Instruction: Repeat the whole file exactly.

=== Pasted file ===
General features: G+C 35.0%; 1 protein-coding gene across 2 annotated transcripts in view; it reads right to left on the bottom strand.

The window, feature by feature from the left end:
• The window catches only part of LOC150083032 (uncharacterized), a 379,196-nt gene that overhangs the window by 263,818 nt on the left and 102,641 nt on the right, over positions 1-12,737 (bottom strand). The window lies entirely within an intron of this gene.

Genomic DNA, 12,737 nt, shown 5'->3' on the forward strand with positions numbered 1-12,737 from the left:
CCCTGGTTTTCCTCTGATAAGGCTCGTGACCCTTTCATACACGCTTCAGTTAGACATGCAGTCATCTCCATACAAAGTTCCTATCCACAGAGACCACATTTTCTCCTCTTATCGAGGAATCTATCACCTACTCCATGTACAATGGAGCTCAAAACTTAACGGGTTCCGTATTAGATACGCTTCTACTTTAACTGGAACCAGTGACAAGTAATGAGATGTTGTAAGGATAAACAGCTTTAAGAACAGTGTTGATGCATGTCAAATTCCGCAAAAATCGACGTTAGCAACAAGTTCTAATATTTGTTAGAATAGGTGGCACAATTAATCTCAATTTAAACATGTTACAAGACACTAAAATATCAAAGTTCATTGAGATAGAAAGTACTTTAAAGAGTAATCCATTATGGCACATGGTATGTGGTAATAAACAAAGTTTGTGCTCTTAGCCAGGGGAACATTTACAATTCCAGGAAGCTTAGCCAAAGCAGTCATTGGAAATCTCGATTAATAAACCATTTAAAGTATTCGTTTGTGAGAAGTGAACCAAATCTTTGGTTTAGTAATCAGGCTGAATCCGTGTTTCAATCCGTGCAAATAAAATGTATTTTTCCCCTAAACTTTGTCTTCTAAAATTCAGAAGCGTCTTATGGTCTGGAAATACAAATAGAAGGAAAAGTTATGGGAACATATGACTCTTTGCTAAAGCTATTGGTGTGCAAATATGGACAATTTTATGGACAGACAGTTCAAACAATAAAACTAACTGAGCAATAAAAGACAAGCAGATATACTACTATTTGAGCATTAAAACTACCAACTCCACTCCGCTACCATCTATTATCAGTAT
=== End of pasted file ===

General features: G+C 35.0%; 1 protein-coding gene across 2 annotated transcripts in view; it reads right to left on the bottom strand.

The window, feature by feature from the left end:
• The window catches only part of LOC150083032 (uncharacterized), a 379,196-nt gene that overhangs the window by 263,818 nt on the left and 102,641 nt on the right, over positions 1-12,737 (bottom strand). The window lies entirely within an intron of this gene.

Genomic DNA, 12,737 nt, shown 5'->3' on the forward strand with positions numbered 1-12,737 from the left:
CCCTGGTTTTCCTCTGATAAGGCTCGTGACCCTTTCATACACGCTTCAGTTAGACATGCAGTCATCTCCATACAAAGTTCCTATCCACAGAGACCACATTTTCTCCTCTTATCGAGGAATCTATCACCTACTCCATGTACAATGGAGCTCAAAACTTAACGGGTTCCGTATTAGATACGCTTCTACTTTAACTGGAACCAGTGACAAGTAATGAGATGTTGTAAGGATAAACAGCTTTAAGAACAGTGTTGATGCATGTCAAATTCCGCAAAAATCGACGTTAGCAACAAGTTCTAATATTTGTTAGAATAGGTGGCACAATTAATCTCAATTTAAACATGTTACAAGACACTAAAATATCAAAGTTCATTGAGATAGAAAGTACTTTAAAGAGTAATCCATTATGGCACATGGTATGTGGTAATAAACAAAGTTTGTGCTCTTAGCCAGGGGAACATTTACAATTCCAGGAAGCTTAGCCAAAGCAGTCATTGGAAATCTCGATTAATAAACCATTTAAAGTATTCGTTTGTGAGAAGTGAACCAAATCTTTGGTTTAGTAATCAGGCTGAATCCGTGTTTCAATCCGTGCAAATAAAATGTATTTTTCCCCTAAACTTTGTCTTCTAAAATTCAGAAGCGTCTTATGGTCTGGAAATACAAATAGAAGGAAAAGTTATGGGAACATATGACTCTTTGCTAAAGCTATTGGTGTGCAAATATGGACAATTTTATGGACAGACAGTTCAAACAATAAAACTAACTGAGCAATAAAAGACAAGCAGATATACTACTATTTGAGCATTAAAACTACCAACTCCACTCCGCTACCATCTATTATCAGTAT